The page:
Every April marks another observation of Child Abuse Prevention Month and with it comes a national awareness campaign to prevent child abuse and to assist the victims.
Child abuse is such a horrific crime that the focus on identification and prevention often overshadows discussion of the connections between child welfare and juvenile justice systems. Many states operate child welfare service offices and probation departments as completely separate entities even though the correlation between child neglect and abuse and juvenile delinquency has been recognized since the 1970s. The systems may be separate but the caseloads are not.
Studies have shown that child maltreatment increases the likelihood of criminal behavior and arrest as a juvenile and as an adult, decreases the age of first arrest and increases the frequency of subsequent police contact. Younger children who are abused or neglected are more likely to commit serious, chronic and violent offenses.
In one study of adult prison inmates, 68 percent of the sample population reported multiple forms of abuse and neglect, including physical and sexual abuse. These findings — from multiple sources — are quoted in the “Guidebook for Juvenile Justice & Child Welfare System Coordination and Integration” written by Janet Wiig, John Tuell and Jessica Heldman.
The authors are now associated with the Robert F. Kennedy National Resource Center for Juvenile Justice, which is supported by the John D. and Catherine T. MacArthur Foundation. The Center is an excellent source of information regarding the need for system integration and the tools to help make it happen.
The Guidebook notes: “The two systems employ the same disciplines requiring some of the same body of knowledge … the same treatment providers and may have an overlap or duplication of services. Mental health needs are critical and people of color are disproportionately represented ... Neither system emphasizes prevention. Both are without a lot of public support and work with unwanted, unsupported populations with a history of systemic neglect.“
From my years on the bench in both branches of juvenile court, I have seen the difficulty of using the judicial system as the venue for confronting complicated family and social problems. Court actors, including judges, often lack understanding of the correlation of juvenile crime and abuse and neglect.
There is sometimes a perception that abused kids are good and that delinquents are bad. But when an abused kid commits a crime, he suddenly is seen by some as a dangerous miscreant. In both scenarios, parents are often seen as deficient failures.
Training opportunities for trauma, family engagement and evidence-based practices may be insufficient for a transient group of courtroom stakeholders. Court orders sometimes require programming that is unsuited to the risks for both parents and children or too many services that are impossible for families or kids to complete given the need to work or the lack of transportation.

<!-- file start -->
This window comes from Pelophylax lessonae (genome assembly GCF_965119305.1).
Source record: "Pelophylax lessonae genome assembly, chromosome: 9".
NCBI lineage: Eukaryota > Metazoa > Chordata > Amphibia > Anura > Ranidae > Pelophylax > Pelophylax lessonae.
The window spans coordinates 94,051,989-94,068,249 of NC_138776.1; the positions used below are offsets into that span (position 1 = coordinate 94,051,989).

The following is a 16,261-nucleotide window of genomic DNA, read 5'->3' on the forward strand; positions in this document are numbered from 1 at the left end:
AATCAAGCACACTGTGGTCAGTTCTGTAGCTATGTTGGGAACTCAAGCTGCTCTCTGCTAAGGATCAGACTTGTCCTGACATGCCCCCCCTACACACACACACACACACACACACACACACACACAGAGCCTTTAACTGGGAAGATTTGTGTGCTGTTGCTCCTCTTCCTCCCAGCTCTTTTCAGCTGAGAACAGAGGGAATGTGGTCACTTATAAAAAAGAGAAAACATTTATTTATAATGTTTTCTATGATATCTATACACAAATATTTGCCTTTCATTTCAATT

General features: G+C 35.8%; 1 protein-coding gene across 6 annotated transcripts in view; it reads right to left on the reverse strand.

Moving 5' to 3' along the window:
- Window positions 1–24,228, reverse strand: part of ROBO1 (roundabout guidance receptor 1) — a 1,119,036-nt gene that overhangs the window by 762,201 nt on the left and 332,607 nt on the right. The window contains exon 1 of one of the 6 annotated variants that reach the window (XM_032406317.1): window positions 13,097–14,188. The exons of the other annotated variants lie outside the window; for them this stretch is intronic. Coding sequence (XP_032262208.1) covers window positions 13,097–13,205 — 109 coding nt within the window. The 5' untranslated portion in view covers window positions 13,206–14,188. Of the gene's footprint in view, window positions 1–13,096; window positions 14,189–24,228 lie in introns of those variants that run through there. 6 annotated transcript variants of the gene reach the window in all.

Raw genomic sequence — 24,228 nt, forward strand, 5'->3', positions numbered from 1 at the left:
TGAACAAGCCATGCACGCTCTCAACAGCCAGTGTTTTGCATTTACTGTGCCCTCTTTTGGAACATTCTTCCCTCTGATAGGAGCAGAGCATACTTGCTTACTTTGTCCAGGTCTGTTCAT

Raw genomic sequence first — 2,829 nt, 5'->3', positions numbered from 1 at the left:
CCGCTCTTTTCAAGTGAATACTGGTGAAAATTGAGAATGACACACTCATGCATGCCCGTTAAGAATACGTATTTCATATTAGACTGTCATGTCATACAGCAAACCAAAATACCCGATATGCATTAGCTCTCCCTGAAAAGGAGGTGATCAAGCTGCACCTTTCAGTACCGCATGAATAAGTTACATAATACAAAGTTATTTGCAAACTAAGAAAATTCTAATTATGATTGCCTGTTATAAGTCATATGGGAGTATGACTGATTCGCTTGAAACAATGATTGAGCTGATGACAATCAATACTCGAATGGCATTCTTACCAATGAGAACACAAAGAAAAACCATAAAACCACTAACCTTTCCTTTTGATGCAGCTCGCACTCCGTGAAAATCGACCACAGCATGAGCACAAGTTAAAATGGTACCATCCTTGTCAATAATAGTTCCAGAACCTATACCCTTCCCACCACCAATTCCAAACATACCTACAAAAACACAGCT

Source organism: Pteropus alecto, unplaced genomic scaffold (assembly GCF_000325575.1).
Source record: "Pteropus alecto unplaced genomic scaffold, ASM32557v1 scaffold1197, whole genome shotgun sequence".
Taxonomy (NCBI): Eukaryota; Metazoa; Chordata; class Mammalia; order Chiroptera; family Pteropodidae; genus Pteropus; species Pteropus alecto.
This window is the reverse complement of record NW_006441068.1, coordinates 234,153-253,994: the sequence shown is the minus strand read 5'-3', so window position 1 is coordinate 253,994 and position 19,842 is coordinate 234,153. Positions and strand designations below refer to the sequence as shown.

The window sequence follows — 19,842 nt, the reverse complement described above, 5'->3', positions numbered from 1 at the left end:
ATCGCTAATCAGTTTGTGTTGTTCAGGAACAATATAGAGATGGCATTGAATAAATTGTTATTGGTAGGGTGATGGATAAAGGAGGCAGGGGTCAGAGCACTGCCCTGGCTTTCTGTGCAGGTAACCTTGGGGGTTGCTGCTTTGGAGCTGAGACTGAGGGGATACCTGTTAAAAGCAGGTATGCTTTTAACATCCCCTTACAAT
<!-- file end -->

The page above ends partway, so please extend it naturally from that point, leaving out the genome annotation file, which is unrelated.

Obviously, system change is needed. That change is happening in Indiana where Gov. Mike Pence recently signed legislation establishing a dual status screening tool and a dual status assessment team. The new law, effective July 1, will create teams of the participants and stakeholders in the presenting case, whether from child welfare or delinquency.
A team is required to report whether a delinquency case should be dismissed in favor of the filing of a child in need of services case or to some diversionary status. The judge determines whether the department of child services or probation services shall be the lead agency to supervise the dual status child and can order the departments to “work together and to provide any service available in either agency.”
Indiana lawmakers have taken a major step toward recognizing the realities of child crime as often being coincident with a history of child abuse or neglect. Their courtroom professionals — the ones who must make the law work — deserve support: training, resources and time to develop their skills in a new system.
The result can be healthier kids and families, greater public safety and wiser use of taxpayers’ dollars.
That will be real change and worthy of national focus during next April’s Child Abuse Prevention Month.
Judge George W. Timberlake, Ret., is chair of the Illinois Juvenile Justice Commission, and an alternate member of Federal Advisory Committee on Juvenile Justice. He was a trial court judge for 23 years before retiring as chief judge of Illinois' 2nd Circuit. He is a member of the Illinois Models for Change Coordinating Council, the Illinois Juvenile Justice Leadership Council, the Redeploy Illinois Oversight Board and the board of the state Juvenile Justice Initiative.